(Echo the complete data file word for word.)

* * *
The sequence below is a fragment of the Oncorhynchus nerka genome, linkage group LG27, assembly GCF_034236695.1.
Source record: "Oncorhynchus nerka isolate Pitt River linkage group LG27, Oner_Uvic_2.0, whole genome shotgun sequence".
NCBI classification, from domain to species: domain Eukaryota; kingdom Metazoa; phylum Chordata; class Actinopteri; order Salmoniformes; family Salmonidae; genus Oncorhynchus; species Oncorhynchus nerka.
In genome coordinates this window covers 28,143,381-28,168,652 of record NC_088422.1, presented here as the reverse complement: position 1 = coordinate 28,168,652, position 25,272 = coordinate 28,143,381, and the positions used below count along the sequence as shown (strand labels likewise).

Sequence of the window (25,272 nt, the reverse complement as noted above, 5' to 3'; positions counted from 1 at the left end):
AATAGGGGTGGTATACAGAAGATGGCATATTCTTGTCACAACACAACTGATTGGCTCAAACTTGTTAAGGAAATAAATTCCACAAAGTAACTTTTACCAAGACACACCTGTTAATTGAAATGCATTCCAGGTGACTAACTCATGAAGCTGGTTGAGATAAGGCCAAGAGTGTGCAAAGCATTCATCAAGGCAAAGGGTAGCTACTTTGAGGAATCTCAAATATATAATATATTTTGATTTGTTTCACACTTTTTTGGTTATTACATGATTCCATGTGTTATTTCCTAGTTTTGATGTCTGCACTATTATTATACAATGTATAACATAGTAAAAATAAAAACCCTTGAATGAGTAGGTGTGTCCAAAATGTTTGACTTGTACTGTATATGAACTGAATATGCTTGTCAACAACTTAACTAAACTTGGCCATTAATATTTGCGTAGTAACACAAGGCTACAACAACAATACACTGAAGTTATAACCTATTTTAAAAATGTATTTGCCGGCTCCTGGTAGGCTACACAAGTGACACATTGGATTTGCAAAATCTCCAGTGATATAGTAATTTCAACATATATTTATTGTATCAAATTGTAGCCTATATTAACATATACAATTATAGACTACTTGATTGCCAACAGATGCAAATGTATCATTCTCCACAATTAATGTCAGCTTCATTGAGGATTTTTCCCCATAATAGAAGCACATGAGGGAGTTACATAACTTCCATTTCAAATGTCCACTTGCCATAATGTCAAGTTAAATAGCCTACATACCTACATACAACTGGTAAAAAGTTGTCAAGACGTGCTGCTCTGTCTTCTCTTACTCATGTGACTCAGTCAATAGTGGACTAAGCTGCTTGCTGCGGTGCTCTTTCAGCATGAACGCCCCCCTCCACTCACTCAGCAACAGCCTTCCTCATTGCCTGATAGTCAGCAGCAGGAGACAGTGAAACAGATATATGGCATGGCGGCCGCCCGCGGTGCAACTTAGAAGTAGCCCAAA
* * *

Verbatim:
The sequence below is a fragment of the Oncorhynchus nerka genome, linkage group LG27, assembly GCF_034236695.1.
Source record: "Oncorhynchus nerka isolate Pitt River linkage group LG27, Oner_Uvic_2.0, whole genome shotgun sequence".
NCBI classification, from domain to species: domain Eukaryota; kingdom Metazoa; phylum Chordata; class Actinopteri; order Salmoniformes; family Salmonidae; genus Oncorhynchus; species Oncorhynchus nerka.
In genome coordinates this window covers 28,143,381-28,168,652 of record NC_088422.1, presented here as the reverse complement: position 1 = coordinate 28,168,652, position 25,272 = coordinate 28,143,381, and the positions used below count along the sequence as shown (strand labels likewise).

Sequence of the window (25,272 nt, the reverse complement as noted above, 5' to 3'; positions counted from 1 at the left end):
AATAGGGGTGGTATACAGAAGATGGCATATTCTTGTCACAACACAACTGATTGGCTCAAACTTGTTAAGGAAATAAATTCCACAAAGTAACTTTTACCAAGACACACCTGTTAATTGAAATGCATTCCAGGTGACTAACTCATGAAGCTGGTTGAGATAAGGCCAAGAGTGTGCAAAGCATTCATCAAGGCAAAGGGTAGCTACTTTGAGGAATCTCAAATATATAATATATTTTGATTTGTTTCACACTTTTTTGGTTATTACATGATTCCATGTGTTATTTCCTAGTTTTGATGTCTGCACTATTATTATACAATGTATAACATAGTAAAAATAAAAACCCTTGAATGAGTAGGTGTGTCCAAAATGTTTGACTTGTACTGTATATGAACTGAATATGCTTGTCAACAACTTAACTAAACTTGGCCATTAATATTTGCGTAGTAACACAAGGCTACAACAACAATACACTGAAGTTATAACCTATTTTAAAAATGTATTTGCCGGCTCCTGGTAGGCTACACAAGTGACACATTGGATTTGCAAAATCTCCAGTGATATAGTAATTTCAACATATATTTATTGTATCAAATTGTAGCCTATATTAACATATACAATTATAGACTACTTGATTGCCAACAGATGCAAATGTATCATTCTCCACAATTAATGTCAGCTTCATTGAGGATTTTTCCCCATAATAGAAGCACATGAGGGAGTTACATAACTTCCATTTCAAATGTCCACTTGCCATAATGTCAAGTTAAATAGCCTACATACCTACATACAACTGGTAAAAAGTTGTCAAGACGTGCTGCTCTGTCTTCTCTTACTCATGTGACTCAGTCAATAGTGGACTAAGCTGCTTGCTGCGGTGCTCTTTCAGCATGAACGCCCCCCTCCACTCACTCAGCAACAGCCTTCCTCATTGCCTGATAGTCAGCAGCAGGAGACAGTGAAACAGATATATGGCATGGCGGCCGCCCGCGGTGCAACTTAGAAGTAGCCCAAA